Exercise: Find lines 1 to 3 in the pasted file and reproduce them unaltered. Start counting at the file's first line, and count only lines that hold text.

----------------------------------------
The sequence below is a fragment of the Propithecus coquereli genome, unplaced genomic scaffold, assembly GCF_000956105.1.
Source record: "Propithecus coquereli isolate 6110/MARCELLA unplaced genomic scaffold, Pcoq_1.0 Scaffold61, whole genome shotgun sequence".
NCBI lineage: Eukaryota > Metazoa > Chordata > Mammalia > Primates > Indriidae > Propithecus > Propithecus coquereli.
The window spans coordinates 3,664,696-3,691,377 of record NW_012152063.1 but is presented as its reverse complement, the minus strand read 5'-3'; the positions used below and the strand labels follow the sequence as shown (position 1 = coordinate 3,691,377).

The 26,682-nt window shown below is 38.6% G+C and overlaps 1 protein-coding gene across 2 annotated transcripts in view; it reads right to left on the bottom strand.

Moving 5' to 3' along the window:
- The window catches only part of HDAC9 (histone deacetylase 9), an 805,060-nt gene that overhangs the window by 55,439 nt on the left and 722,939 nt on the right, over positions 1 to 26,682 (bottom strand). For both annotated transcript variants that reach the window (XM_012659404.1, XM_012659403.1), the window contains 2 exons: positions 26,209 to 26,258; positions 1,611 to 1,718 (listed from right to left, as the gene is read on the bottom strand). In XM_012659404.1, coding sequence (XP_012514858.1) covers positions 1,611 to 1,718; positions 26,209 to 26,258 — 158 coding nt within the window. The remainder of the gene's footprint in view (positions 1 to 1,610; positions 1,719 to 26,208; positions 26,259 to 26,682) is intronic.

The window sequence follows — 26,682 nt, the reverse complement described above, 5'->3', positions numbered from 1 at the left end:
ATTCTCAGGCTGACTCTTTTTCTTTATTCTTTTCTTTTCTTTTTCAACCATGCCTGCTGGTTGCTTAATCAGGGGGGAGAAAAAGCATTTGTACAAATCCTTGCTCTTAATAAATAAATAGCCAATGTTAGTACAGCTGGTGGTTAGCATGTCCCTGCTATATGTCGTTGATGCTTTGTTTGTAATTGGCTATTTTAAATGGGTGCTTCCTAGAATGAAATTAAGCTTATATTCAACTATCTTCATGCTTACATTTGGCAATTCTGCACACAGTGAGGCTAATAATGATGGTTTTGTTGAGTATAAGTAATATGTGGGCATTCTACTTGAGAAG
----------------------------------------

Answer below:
The sequence below is a fragment of the Propithecus coquereli genome, unplaced genomic scaffold, assembly GCF_000956105.1.
Source record: "Propithecus coquereli isolate 6110/MARCELLA unplaced genomic scaffold, Pcoq_1.0 Scaffold61, whole genome shotgun sequence".
NCBI lineage: Eukaryota > Metazoa > Chordata > Mammalia > Primates > Indriidae > Propithecus > Propithecus coquereli.